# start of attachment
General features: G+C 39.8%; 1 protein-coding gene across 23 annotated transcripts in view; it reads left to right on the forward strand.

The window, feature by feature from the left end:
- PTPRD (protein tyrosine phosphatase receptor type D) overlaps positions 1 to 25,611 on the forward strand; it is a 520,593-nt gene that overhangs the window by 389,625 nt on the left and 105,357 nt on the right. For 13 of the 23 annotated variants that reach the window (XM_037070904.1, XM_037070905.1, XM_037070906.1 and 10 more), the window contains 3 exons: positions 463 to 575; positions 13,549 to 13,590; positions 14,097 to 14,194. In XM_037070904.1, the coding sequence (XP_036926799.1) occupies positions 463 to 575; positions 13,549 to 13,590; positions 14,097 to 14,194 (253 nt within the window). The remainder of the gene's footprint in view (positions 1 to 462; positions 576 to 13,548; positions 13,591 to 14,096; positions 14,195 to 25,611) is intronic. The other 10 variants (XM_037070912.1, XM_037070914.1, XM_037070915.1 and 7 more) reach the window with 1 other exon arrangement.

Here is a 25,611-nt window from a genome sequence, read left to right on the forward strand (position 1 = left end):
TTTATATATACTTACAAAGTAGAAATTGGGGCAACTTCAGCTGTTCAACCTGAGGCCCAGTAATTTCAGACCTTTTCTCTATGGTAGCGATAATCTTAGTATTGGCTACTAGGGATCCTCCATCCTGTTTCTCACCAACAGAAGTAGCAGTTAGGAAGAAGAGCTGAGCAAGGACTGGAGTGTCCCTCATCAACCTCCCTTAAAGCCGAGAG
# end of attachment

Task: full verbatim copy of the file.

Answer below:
General features: G+C 39.8%; 1 protein-coding gene across 23 annotated transcripts in view; it reads left to right on the forward strand.

The window, feature by feature from the left end:
- PTPRD (protein tyrosine phosphatase receptor type D) overlaps positions 1 to 25,611 on the forward strand; it is a 520,593-nt gene that overhangs the window by 389,625 nt on the left and 105,357 nt on the right. For 13 of the 23 annotated variants that reach the window (XM_037070904.1, XM_037070905.1, XM_037070906.1 and 10 more), the window contains 3 exons: positions 463 to 575; positions 13,549 to 13,590; positions 14,097 to 14,194. In XM_037070904.1, the coding sequence (XP_036926799.1) occupies positions 463 to 575; positions 13,549 to 13,590; positions 14,097 to 14,194 (253 nt within the window). The remainder of the gene's footprint in view (positions 1 to 462; positions 576 to 13,548; positions 13,591 to 14,096; positions 14,195 to 25,611) is intronic. The other 10 variants (XM_037070912.1, XM_037070914.1, XM_037070915.1 and 7 more) reach the window with 1 other exon arrangement.

Here is a 25,611-nt window from a genome sequence, read left to right on the forward strand (position 1 = left end):
TTTATATATACTTACAAAGTAGAAATTGGGGCAACTTCAGCTGTTCAACCTGAGGCCCAGTAATTTCAGACCTTTTCTCTATGGTAGCGATAATCTTAGTATTGGCTACTAGGGATCCTCCATCCTGTTTCTCACCAACAGAAGTAGCAGTTAGGAAGAAGAGCTGAGCAAGGACTGGAGTGTCCCTCATCAACCTCCCTTAAAGCCGAGAG